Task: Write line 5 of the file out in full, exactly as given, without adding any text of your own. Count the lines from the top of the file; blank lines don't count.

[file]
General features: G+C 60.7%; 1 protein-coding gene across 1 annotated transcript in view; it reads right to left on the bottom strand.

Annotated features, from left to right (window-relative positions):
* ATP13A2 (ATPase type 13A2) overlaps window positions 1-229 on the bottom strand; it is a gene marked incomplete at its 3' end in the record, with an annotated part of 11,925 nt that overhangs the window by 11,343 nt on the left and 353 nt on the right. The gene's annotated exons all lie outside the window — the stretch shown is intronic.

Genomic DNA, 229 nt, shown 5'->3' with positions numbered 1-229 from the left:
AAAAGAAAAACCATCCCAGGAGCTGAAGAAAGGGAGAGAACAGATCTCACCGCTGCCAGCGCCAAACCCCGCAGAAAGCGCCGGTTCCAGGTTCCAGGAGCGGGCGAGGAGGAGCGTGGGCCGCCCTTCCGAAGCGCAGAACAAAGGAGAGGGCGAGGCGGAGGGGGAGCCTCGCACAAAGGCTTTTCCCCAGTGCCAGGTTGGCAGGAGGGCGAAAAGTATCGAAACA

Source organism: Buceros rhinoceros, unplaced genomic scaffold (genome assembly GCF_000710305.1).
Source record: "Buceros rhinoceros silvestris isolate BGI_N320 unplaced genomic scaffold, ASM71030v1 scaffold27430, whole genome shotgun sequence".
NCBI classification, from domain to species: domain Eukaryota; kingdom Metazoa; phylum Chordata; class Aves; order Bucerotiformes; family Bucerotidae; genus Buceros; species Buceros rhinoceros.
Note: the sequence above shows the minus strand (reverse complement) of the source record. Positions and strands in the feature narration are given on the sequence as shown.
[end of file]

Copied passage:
AAAAGAAAAACCATCCCAGGAGCTGAAGAAAGGGAGAGAACAGATCTCACCGCTGCCAGCGCCAAACCCCGCAGAAAGCGCCGGTTCCAGGTTCCAGGAGCGGGCGAGGAGGAGCGTGGGCCGCCCTTCCGAAGCGCAGAACAAAGGAGAGGGCGAGGCGGAGGGGGAGCCTCGCACAAAGGCTTTTCCCCAGTGCCAGGTTGGCAGGAGGGCGAAAAGTATCGAAACA